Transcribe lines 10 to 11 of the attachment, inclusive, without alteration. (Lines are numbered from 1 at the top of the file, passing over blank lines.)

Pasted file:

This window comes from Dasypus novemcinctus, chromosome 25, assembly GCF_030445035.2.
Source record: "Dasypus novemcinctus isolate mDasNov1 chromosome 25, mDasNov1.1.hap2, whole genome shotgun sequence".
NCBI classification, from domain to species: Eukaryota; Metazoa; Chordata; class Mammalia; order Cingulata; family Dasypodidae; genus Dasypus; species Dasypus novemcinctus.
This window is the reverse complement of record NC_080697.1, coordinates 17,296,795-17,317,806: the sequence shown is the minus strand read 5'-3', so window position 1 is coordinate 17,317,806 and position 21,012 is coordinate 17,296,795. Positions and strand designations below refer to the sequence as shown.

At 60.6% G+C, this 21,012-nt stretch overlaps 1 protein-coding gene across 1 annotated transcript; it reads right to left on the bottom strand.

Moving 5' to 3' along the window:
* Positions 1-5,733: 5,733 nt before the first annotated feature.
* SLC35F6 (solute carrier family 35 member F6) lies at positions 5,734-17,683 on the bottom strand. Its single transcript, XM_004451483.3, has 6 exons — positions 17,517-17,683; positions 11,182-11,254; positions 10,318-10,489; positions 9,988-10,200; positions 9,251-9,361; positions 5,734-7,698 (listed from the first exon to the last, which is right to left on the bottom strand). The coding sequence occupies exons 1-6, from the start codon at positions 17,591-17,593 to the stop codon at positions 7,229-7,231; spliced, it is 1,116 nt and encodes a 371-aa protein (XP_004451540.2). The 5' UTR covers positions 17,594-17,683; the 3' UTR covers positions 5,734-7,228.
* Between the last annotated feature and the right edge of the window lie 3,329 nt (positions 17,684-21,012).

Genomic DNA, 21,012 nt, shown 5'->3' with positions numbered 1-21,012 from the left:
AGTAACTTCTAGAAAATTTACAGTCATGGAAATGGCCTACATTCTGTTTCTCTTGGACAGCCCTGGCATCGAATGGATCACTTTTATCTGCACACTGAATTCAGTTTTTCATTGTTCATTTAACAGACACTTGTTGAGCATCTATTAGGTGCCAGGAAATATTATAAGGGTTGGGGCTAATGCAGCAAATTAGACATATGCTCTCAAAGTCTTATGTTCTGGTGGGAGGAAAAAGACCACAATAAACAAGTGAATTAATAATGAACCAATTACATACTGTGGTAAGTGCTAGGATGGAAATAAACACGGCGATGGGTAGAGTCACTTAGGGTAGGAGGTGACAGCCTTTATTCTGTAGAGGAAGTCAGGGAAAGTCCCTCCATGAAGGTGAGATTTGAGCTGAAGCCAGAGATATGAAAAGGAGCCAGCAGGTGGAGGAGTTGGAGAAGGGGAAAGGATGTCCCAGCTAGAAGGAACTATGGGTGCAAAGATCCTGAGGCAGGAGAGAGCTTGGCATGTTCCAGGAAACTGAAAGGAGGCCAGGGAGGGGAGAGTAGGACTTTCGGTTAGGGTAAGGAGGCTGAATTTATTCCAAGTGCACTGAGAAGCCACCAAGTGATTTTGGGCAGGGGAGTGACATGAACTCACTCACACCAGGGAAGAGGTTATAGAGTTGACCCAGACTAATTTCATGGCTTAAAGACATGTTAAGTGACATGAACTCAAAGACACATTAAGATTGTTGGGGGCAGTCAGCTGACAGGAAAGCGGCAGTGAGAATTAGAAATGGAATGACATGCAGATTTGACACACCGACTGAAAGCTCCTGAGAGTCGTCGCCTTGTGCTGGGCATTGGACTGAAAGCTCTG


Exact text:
Genomic DNA, 21,012 nt, shown 5'->3' with positions numbered 1-21,012 from the left:
AGTAACTTCTAGAAAATTTACAGTCATGGAAATGGCCTACATTCTGTTTCTCTTGGACAGCCCTGGCATCGAATGGATCACTTTTATCTGCACACTGAATTCAGTTTTTCATTGTTCATTTAACAGACACTTGTTGAGCATCTATTAGGTGCCAGGAAATATTATAAGGGTTGGGGCTAATGCAGCAAATTAGACATATGCTCTCAAAGTCTTATGTTCTGGTGGGAGGAAAAAGACCACAATAAACAAGTGAATTAATAATGAACCAATTACATACTGTGGTAAGTGCTAGGATGGAAATAAACACGGCGATGGGTAGAGTCACTTAGGGTAGGAGGTGACAGCCTTTATTCTGTAGAGGAAGTCAGGGAAAGTCCCTCCATGAAGGTGAGATTTGAGCTGAAGCCAGAGATATGAAAAGGAGCCAGCAGGTGGAGGAGTTGGAGAAGGGGAAAGGATGTCCCAGCTAGAAGGAACTATGGGTGCAAAGATCCTGAGGCAGGAGAGAGCTTGGCATGTTCCAGGAAACTGAAAGGAGGCCAGGGAGGGGAGAGTAGGACTTTCGGTTAGGGTAAGGAGGCTGAATTTATTCCAAGTGCACTGAGAAGCCACCAAGTGATTTTGGGCAGGGGAGTGACATGAACTCACTCACACCAGGGAAGAGGTTATAGAGTTGACCCAGACTAATTTCATGGCTTAAAGACATGTTAAGTGACATGAACTCAAAGACACATTAAGATTGTTGGGGGCAGTCAGCTGACAGGAAAGCGGCAGTGAGAATTAGAAATGGAATGACATGCAGATTTGACACACCGACTGAAAGCTCCTGAGAGTCGTCGCCTTGTGCTGGGCATTGGACTGAAAGCTCTG